In version 4.0.0, Xfce was upgraded to use the GTK+ 2 libraries. Changes in 4.2.0 included a compositing manager for Xfwm which added built-in support for transparency and drop shadows, as well as a new default SVG icon set.[5] In January 2007, Xfce 4.4.0 was released. This included the Thunar file manager, a replacement for Xffm. Support for desktop icons was added. Also, various improvements were made to the panel to prevent buggy plugins from crashing the whole panel.[6]


Xfce provides a development framework for applications. Other than Xfce itself, there are third-party programs which use the Xfce libraries, most notably the Mousepad text editor, Xfmedia audio player, Orage Calendar and Terminal. One of the services provided to applications by the framework is a red banner across the top of the window when the application is running with root privileges warning the user that they could damage system files.

Other Xfce components include:

  • Xfmedia, a xine-based media player for Xfce (currently, unmaintained)
  • Xfprint, a print manager
  • Xfburn, a CD/DVD burner


Screenshot of Mousepad
Developer(s) Erik Harrison
Stable release 0.2.16
Operating system Cross-platform
Type Text editor
License GNU General Public License

Mousepad is a simple text editor written by Erik Harrison. It is the default text editor of the Xfce desktop environment. According to the Xfce website, Mousepad is based on an older text editor called Leafpad, and was developed in order to provide printing support.[7] Mousepad has had a handful of maintainers since its introduction. The next version of Mousepad, version 0.3.x, is a rewrite being conducted by Nick Schermer.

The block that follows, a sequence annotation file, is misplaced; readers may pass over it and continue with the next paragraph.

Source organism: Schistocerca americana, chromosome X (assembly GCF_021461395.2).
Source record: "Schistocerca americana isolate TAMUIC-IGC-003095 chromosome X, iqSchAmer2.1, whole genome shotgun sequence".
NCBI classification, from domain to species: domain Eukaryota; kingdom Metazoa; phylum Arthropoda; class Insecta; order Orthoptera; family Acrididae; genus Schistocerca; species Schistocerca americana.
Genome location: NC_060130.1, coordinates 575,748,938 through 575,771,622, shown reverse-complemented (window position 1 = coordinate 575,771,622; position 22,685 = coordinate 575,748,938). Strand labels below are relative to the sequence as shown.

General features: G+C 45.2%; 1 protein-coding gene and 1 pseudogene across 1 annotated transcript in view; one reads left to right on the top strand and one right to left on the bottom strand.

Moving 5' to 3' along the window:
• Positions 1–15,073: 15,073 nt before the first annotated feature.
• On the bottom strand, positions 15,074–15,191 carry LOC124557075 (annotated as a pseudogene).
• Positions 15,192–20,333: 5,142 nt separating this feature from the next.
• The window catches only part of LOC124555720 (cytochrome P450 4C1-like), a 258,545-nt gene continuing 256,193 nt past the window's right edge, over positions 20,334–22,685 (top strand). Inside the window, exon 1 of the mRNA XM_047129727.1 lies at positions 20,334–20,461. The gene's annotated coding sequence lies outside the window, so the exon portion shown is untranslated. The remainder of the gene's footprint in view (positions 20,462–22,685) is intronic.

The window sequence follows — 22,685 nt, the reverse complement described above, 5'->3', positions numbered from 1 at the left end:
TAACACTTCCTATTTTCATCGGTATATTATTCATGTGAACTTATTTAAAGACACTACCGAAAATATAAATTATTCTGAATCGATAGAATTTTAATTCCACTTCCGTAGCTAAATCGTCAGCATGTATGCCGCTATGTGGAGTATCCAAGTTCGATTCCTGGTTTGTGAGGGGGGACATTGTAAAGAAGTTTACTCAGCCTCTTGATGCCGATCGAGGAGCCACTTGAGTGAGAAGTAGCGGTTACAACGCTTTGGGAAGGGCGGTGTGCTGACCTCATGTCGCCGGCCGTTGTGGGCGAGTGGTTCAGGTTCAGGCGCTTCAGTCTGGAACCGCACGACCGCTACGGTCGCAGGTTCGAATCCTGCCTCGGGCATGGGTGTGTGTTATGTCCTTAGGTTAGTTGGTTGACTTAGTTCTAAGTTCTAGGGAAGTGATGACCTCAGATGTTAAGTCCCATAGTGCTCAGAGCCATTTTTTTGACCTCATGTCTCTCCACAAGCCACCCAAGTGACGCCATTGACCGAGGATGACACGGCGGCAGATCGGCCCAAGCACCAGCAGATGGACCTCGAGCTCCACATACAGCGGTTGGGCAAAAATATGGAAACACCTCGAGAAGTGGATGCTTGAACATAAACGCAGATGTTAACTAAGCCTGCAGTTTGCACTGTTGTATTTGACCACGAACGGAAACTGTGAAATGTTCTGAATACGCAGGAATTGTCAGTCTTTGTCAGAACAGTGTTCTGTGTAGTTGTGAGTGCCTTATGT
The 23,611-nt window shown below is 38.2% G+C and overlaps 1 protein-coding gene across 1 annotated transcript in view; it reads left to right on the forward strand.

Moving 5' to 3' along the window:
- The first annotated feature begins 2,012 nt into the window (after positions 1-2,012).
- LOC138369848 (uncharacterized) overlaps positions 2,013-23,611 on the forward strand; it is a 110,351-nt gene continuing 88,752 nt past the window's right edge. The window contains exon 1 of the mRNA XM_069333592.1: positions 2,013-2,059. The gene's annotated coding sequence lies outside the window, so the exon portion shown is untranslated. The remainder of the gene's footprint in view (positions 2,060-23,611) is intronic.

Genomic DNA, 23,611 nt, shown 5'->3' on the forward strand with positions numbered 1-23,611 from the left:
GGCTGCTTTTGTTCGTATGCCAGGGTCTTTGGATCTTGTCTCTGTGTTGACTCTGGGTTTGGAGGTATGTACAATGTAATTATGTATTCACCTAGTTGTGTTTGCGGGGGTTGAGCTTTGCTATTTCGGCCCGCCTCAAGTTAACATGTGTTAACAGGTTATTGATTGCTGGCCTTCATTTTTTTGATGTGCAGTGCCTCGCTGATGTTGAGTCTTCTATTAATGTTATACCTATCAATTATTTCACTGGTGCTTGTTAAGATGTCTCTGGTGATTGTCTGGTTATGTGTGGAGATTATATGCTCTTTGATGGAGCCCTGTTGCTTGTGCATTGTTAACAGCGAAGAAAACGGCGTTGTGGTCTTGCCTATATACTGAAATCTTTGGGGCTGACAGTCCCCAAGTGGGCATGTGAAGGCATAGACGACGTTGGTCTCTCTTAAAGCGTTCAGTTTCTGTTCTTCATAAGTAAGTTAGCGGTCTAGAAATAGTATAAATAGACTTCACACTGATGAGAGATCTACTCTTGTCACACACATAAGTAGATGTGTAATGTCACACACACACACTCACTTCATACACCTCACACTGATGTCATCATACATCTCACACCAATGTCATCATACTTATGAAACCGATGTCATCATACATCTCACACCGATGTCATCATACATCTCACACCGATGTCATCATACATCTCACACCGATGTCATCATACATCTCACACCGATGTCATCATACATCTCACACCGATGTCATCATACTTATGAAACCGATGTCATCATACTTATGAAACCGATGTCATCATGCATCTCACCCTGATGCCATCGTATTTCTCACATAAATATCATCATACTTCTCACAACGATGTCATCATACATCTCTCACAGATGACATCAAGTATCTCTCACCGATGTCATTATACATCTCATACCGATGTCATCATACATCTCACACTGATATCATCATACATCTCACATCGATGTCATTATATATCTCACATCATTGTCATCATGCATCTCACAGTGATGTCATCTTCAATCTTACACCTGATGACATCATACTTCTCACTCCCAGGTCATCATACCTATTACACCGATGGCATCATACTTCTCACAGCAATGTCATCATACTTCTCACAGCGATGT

Starting with version 4.4, Xfcalendar was renamed to Orage and several features were added. Orage has alarms and uses the iCalendar format, making it compatible with many other calendar applications. It also includes a panel clock plugin and an international clock application capable of simultaneously showing clocks from several different time zones.


Parole is a media player that is based on the GStreamer framework. It is developed by Ali Abdallah and is part of the XFCE Goodies.[8] It originally was only playlist based, but now includes an option to replace the entire playlist when opening a file for playing.[9]


Thunar is the default file manager for Xfce, replacing Xffm. It resembles GNOME's Nautilus and is designed for speed and a low memory footprint[10] as well as being highly customizable through plugins. Xfce also has a lightweight archive manager called Xarchiver, but this is not part of the core Xfce 4.4.0.[11] More recently, Squeeze has been started as an archive manager designed to integrate better into the Xfce desktop.


Starting with version 4.2, Xfwm integrates its own compositing manager. At its inception, many users called it the most stable one available,[citation needed] though at the time, in late 2004, xcompmgr was the only other compositing manager available.

See also


External links